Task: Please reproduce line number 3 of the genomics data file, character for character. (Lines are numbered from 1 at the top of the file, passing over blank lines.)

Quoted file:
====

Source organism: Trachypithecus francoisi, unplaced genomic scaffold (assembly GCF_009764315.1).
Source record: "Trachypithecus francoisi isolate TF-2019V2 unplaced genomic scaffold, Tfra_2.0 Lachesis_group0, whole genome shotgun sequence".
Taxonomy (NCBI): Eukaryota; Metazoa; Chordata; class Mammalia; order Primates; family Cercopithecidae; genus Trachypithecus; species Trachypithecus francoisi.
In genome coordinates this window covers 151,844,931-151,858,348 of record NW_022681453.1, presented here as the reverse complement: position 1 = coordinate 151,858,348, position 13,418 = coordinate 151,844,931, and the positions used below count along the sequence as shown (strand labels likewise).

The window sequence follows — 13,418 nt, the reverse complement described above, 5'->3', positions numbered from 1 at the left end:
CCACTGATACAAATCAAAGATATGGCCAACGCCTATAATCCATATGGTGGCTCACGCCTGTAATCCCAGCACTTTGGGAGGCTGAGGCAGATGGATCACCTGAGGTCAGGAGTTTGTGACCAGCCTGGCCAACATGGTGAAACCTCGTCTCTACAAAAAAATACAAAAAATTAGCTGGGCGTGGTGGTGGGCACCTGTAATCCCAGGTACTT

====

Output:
Taxonomy (NCBI): Eukaryota; Metazoa; Chordata; class Mammalia; order Primates; family Cercopithecidae; genus Trachypithecus; species Trachypithecus francoisi.